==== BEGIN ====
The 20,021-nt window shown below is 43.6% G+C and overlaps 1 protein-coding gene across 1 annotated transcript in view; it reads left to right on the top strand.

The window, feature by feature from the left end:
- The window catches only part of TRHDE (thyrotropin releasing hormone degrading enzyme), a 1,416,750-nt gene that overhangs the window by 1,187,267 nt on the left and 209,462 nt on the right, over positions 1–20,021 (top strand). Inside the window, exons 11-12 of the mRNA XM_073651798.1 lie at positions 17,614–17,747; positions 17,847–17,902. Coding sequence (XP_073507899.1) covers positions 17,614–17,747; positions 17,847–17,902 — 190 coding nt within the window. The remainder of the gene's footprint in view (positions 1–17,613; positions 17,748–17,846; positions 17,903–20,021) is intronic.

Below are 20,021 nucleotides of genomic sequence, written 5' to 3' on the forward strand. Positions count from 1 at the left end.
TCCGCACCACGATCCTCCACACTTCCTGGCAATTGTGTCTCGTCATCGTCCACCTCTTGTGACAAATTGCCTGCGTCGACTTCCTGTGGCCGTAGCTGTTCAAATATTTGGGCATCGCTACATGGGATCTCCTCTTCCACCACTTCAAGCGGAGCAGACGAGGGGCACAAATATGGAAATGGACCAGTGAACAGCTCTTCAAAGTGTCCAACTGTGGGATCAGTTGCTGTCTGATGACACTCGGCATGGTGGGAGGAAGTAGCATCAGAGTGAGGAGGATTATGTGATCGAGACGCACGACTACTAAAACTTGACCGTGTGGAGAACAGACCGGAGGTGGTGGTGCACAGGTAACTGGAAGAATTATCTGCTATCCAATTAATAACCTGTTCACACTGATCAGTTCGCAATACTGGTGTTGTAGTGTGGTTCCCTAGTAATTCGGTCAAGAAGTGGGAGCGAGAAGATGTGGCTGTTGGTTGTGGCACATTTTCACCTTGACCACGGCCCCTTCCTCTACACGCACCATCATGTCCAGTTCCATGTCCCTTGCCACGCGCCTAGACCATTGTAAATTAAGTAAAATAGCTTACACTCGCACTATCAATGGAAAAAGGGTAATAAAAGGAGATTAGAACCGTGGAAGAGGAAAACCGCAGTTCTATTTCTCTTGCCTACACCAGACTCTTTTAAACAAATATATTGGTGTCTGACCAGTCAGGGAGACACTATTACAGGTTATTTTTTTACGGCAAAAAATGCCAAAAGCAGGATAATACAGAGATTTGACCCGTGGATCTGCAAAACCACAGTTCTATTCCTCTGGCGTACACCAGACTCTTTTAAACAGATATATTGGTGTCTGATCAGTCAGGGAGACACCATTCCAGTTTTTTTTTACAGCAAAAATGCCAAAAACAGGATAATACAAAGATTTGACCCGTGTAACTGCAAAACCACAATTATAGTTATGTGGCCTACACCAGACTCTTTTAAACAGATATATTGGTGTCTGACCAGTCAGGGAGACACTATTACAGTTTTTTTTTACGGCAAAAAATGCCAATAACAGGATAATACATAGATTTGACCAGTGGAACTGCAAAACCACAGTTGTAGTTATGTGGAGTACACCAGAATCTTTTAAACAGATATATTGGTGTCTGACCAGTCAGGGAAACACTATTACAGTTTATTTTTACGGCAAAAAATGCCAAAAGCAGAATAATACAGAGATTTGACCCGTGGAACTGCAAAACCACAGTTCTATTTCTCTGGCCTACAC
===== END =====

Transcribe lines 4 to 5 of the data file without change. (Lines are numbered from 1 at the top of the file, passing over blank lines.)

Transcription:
Below are 20,021 nucleotides of genomic sequence, written 5' to 3' on the forward strand. Positions count from 1 at the left end.
TCCGCACCACGATCCTCCACACTTCCTGGCAATTGTGTCTCGTCATCGTCCACCTCTTGTGACAAATTGCCTGCGTCGACTTCCTGTGGCCGTAGCTGTTCAAATATTTGGGCATCGCTACATGGGATCTCCTCTTCCACCACTTCAAGCGGAGCAGACGAGGGGCACAAATATGGAAATGGACCAGTGAACAGCTCTTCAAAGTGTCCAACTGTGGGATCAGTTGCTGTCTGATGACACTCGGCATGGTGGGAGGAAGTAGCATCAGAGTGAGGAGGATTATGTGATCGAGACGCACGACTACTAAAACTTGACCGTGTGGAGAACAGACCGGAGGTGGTGGTGCACAGGTAACTGGAAGAATTATCTGCTATCCAATTAATAACCTGTTCACACTGATCAGTTCGCAATACTGGTGTTGTAGTGTGGTTCCCTAGTAATTCGGTCAAGAAGTGGGAGCGAGAAGATGTGGCTGTTGGTTGTGGCACATTTTCACCTTGACCACGGCCCCTTCCTCTACACGCACCATCATGTCCAGTTCCATGTCCCTTGCCACGCGCCTAGACCATTGTAAATTAAGTAAAATAGCTTACACTCGCACTATCAATGGAAAAAGGGTAATAAAAGGAGATTAGAACCGTGGAAGAGGAAAACCGCAGTTCTATTTCTCTTGCCTACACCAGACTCTTTTAAACAAATATATTGGTGTCTGACCAGTCAGGGAGACACTATTACAGGTTATTTTTTTACGGCAAAAAATGCCAAAAGCAGGATAATACAGAGATTTGACCCGTGGATCTGCAAAACCACAGTTCTATTCCTCTGGCGTACACCAGACTCTTTTAAACAGATATATTGGTGTCTGATCAGTCAGGGAGACACCATTCCAGTTTTTTTTTACAGCAAAAATGCCAAAAACAGGATAATACAAAGATTTGACCCGTGTAACTGCAAAACCACAATTATAGTTATGTGGCCTACACCAGACTCTTTTAAACAGATATATTGGTGTCTGACCAGTCAGGGAGACACTATTACAGTTTTTTTTTACGGCAAAAAATGCCAATAACAGGATAATACATAGATTTGACCAGTGGAACTGCAAAACCACAGTTGTAGTTATGTGGAGTACACCAGAATCTTTTAAACAGATATATTGGTGTCTGACCAGTCAGGGAAACACTATTACAGTTTATTTTTACGGCAAAAAATGCCAAAAGCAGAATAATACAGAGATTTGACCCGTGGAACTGCAAAACCACAGTTCTATTTCTCTGGCCTACAC